U2 have scrapped plans to release a new album in 2014 so they can spend more time working with top songwriters/producers Ryan Tedder and Paul Epworth. The Irish rockers are reportedly delaying the release of their next album until 2015 just weeks after frontman Bono told USA Today he and his bandmates were hoping to release new material this summer (14).
Reports suggest the band has also axed a planned tour that was to begin in September (14). The dates are now expected to begin next summer (15).
Last month (Feb14), drummer Larry Mullen, Jr. blamed the group's work on Oscar nominated Best Song Ordinary Love for the album delay, and guitarist the Edge told Rolling Stone earlier this year that the group had "about 30 songs we're really excited about, in various states of being finished."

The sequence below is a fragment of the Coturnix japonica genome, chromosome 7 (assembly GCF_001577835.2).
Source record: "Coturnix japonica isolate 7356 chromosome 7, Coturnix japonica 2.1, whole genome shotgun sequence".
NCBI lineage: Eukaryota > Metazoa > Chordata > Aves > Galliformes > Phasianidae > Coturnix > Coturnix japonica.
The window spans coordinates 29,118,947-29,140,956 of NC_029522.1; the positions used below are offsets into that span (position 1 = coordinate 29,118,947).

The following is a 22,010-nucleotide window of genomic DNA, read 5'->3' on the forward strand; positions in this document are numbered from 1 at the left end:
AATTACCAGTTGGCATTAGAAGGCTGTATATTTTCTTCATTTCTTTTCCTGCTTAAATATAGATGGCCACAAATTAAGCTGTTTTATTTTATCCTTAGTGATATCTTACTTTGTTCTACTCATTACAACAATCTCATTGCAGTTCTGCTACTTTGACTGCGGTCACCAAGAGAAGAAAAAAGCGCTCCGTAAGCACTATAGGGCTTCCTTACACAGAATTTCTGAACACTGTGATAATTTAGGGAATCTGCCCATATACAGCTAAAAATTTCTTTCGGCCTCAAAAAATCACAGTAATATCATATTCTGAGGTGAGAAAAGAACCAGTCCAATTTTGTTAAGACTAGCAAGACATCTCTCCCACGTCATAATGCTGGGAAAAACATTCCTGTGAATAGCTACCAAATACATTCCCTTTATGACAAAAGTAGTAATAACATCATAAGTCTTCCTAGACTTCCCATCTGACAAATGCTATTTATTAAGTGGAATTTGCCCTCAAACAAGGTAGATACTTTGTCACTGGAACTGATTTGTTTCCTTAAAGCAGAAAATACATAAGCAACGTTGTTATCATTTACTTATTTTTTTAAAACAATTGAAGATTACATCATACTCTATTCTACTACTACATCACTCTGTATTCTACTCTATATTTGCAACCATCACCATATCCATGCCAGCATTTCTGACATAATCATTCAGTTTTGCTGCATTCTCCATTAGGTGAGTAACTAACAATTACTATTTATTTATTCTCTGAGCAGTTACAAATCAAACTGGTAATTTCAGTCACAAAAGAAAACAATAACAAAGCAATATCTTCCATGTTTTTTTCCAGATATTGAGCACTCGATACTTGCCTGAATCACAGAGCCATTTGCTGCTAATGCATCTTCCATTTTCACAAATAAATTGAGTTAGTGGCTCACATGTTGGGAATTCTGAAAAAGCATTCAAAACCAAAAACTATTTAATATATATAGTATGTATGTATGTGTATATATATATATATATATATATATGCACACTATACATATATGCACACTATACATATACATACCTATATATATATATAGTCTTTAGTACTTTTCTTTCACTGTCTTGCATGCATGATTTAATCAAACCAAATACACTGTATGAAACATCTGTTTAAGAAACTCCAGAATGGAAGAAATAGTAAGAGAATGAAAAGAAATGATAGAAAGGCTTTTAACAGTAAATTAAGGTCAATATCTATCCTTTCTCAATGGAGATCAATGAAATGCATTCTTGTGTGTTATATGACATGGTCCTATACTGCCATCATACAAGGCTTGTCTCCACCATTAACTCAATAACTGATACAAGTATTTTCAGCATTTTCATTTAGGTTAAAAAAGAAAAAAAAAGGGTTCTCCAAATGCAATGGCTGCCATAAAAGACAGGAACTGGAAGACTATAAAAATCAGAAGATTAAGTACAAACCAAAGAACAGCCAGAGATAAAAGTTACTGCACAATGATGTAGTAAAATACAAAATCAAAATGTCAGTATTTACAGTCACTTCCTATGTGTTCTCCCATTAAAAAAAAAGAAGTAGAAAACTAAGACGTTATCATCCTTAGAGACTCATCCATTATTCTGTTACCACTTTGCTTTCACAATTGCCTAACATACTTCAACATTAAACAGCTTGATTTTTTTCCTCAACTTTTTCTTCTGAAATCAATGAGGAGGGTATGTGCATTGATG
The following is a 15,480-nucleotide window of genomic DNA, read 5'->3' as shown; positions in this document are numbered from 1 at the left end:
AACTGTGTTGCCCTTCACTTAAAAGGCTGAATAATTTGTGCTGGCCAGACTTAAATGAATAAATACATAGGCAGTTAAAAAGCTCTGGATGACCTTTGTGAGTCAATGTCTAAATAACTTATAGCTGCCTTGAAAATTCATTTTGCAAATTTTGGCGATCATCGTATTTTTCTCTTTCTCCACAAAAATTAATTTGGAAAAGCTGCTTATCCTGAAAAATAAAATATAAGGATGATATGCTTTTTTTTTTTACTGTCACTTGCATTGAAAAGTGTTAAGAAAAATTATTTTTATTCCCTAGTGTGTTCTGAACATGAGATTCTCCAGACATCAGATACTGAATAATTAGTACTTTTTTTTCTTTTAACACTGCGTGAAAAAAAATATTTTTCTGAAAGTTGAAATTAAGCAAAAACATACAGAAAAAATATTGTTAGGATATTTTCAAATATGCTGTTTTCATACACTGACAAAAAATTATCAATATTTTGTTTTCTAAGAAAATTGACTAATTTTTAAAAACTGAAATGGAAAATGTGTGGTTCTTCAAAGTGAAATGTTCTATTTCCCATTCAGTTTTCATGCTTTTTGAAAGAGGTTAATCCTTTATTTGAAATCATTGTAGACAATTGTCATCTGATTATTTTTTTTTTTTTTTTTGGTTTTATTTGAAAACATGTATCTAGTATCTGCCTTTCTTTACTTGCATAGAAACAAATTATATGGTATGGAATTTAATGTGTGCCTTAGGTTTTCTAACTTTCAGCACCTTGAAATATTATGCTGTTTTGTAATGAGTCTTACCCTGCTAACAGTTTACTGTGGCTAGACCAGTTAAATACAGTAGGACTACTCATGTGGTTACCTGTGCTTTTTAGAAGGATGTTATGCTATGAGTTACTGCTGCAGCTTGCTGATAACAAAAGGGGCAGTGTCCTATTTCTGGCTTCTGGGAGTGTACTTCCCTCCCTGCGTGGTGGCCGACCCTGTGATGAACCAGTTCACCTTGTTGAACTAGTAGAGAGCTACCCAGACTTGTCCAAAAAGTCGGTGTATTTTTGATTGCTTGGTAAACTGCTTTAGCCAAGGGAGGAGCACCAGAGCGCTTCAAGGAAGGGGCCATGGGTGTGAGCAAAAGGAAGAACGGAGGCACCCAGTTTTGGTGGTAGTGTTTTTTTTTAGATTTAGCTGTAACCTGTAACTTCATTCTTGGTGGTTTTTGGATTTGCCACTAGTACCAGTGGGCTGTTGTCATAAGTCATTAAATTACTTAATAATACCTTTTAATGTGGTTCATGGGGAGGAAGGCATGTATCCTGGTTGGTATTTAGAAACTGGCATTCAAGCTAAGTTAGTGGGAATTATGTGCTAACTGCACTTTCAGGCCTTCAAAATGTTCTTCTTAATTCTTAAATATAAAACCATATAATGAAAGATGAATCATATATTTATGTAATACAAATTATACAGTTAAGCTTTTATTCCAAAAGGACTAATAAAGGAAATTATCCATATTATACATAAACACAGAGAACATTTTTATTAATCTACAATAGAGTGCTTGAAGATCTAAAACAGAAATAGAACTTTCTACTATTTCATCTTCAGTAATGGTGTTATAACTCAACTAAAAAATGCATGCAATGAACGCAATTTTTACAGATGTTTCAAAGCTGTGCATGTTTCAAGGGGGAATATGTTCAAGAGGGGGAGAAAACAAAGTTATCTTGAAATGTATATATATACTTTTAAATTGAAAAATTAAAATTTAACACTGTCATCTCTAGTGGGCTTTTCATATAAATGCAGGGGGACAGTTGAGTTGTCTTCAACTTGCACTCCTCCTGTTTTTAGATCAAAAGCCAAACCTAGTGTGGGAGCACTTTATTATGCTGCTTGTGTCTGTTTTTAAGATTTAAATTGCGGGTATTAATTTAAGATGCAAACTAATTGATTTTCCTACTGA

Rapper Rick Ross has come up with the greatest extravagance after hiring a Los Angeles marijuana dispensary assistant to fly out to Florida once a month to roll his joints. The high-living hip-hop heavyweight reveals he fell for his new assistant's talents during a trip to California and now he's about to make her the richest blunt-roller in America.
Ross tells Rolling Stone, "She's got pretty, green eyes. I'm gonna fly her in once a month for a three-day period to roll all of my weed, 'cause I ain't smoking with n**gas no more. I need a chick rolling my s**t."
Guitar greats including SLASH, Brian May, Peter Green, and Jeff Beck have been photographed with their most beloved instrument for a new charity exhibition. The rockers joined other stars including Roxy Music's Phil Manzanera, MC5 rocker Wayne Kramer, and the Stone Roses' axeman John Squire for the display, in aid of the Teenage Cancer Trust.
They all posed for snapper Scarlet Page while clutching their most treasured guitar, and the images will be exhibited at London's Royal Albert Hall during the Teenage Cancer Trust gigs later this month (Mar14).
Page confesses one of the hardest stars to convince to take part was Fleetwood Mac's Green, telling Mojo magazine, "I felt truly honoured that he said yes and, aware that photography is not one of his favourite things, I tried to keep it as quick and painless as possible."